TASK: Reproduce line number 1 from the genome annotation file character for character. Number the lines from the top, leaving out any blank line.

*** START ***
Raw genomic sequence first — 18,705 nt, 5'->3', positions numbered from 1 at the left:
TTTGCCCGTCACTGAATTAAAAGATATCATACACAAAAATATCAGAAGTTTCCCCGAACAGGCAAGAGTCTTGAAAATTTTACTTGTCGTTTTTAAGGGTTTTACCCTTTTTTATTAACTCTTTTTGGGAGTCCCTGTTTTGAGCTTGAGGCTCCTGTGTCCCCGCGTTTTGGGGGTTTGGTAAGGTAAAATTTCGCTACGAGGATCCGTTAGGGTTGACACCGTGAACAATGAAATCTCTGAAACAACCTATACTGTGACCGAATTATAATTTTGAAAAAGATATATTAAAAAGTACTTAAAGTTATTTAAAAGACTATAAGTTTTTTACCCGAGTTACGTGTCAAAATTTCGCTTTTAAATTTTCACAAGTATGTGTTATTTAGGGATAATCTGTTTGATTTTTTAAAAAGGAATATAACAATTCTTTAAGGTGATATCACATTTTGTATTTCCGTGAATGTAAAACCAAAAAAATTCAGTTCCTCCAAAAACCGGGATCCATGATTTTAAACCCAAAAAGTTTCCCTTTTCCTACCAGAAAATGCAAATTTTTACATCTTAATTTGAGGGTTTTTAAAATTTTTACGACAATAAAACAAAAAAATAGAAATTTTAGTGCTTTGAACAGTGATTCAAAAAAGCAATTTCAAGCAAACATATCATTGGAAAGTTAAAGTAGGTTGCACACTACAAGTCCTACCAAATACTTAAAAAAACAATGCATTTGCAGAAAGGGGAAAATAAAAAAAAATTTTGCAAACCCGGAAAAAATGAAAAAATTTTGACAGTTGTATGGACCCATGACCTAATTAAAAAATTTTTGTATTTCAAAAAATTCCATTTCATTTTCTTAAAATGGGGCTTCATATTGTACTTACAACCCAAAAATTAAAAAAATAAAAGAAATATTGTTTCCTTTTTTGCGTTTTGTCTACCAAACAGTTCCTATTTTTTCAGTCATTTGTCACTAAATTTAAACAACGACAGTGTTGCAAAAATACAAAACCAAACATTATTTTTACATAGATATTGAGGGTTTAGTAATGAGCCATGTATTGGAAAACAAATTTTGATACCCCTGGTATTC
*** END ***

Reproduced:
Raw genomic sequence first — 18,705 nt, 5'->3', positions numbered from 1 at the left: